1100 13th Street NW, Washington, DC 20005 • kiplinger.com • Vol. 91, No. 5
Washington, Jan. 31, 2014
Some companies are in a bind over privacy. They don’t want to cooperate with the NSA… National Security Agency…and its data sweep of nearly every phone call and e-mail in the U.S. But they want to use private info themselves, to help identify and target potential customers. In the end, firms won’t have it both ways.
PRIVACY Expect to see more privacy safeguards… Starting with limits on the government. Congress doesn’t have to act until June 1, 2015, when the phone monitoring statute expires. Congress won’t end the NSA’s data mining. There’s too much worry about terrorism for that to happen and too many friends of the NSA with powerful committee assignments in Congress. But lawmakers will alter the program a bit, with limits on how and when the NSA can gain access to private data, added transparency about its use and more controls over eavesdropping on allies.
At least 2.7% in ’14, up from 1.9% in ’13
Interest rates By end ’14, 10-year T-notes at 3.5%; 30-year mortgages, 5%-5.5%
Inflation Rising slightly to 1.8% in ’14, up from 1.5% in ’13
Unemployment Bouncing around a bit, but about 6.5% by end ’14
Crude oil Trading from $90 to $95/bbl. through March
Consumer confidence Up modestly as hiring improves; weak incomes still a drag Complete economic outlook at
Many U.S. technology companies will suffer, kiplinger.com/outlooks losing cloud storage contracts with foreign clients and taking heat from stockholders if they don’t persuade Congress to change the law or take protective steps themselves...moving servers outside the U.S., for instance. Even businesses with lucrative government contracts will step up the fight. They fear lost income from overseas more than retribution from politicians. Microsoft is already making noise about moving cloud services abroad. Dropbox, too. Though the storage firm’s servers are in the U.S., 70% of its clients are based abroad and are increasingly worried about U.S. intelligence programs that gather private info. Makers of routers and servers are also concerned about the prospect of losing sales. And companies worry that lost sales may prompt lawsuits by shareholders who see complicity in corporate dealings with the NSA, even under subpoena. Getting businesses to change their own data use policies will take longer, even as corporate tracking of purchases and other purposes become more intrusive. One reason: Many consumers seem to grudgingly accept the annoyance and seem resigned that they can’t do much to fight the trend. Soon, though, the tools for data analysis will be within reach of even small firms, and use will mushroom. So, too, will the potential for misuse, as more personal data is amassed on the sly. Until those changes come…years from now…encryption services will grow, allowing consumers to add a layer of protection to e-mail, social media and the like. It won’t end data mining, but it will make private information harder to get.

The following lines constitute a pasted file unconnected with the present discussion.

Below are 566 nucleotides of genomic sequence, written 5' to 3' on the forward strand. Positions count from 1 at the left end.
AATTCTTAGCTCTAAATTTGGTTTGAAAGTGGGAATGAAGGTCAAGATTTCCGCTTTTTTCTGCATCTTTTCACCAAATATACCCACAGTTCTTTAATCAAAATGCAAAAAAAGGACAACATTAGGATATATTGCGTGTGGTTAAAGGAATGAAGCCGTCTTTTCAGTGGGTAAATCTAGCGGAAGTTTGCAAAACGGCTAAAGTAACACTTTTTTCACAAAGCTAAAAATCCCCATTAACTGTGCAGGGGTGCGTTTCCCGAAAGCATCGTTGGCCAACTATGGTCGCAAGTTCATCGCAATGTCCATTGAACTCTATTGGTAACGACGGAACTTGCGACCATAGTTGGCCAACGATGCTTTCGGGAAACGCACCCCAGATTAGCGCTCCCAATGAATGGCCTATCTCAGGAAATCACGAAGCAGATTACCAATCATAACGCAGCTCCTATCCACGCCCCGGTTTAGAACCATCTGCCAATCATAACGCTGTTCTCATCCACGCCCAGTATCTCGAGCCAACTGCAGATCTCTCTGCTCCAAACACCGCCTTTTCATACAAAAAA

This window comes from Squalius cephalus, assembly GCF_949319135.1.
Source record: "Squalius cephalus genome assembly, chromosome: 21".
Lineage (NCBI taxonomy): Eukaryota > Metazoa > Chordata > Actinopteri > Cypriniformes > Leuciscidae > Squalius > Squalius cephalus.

Consumers can also monitor usage policies and skip services that overreach. For now, though, it’s best to figure that your private data isn’t truly private.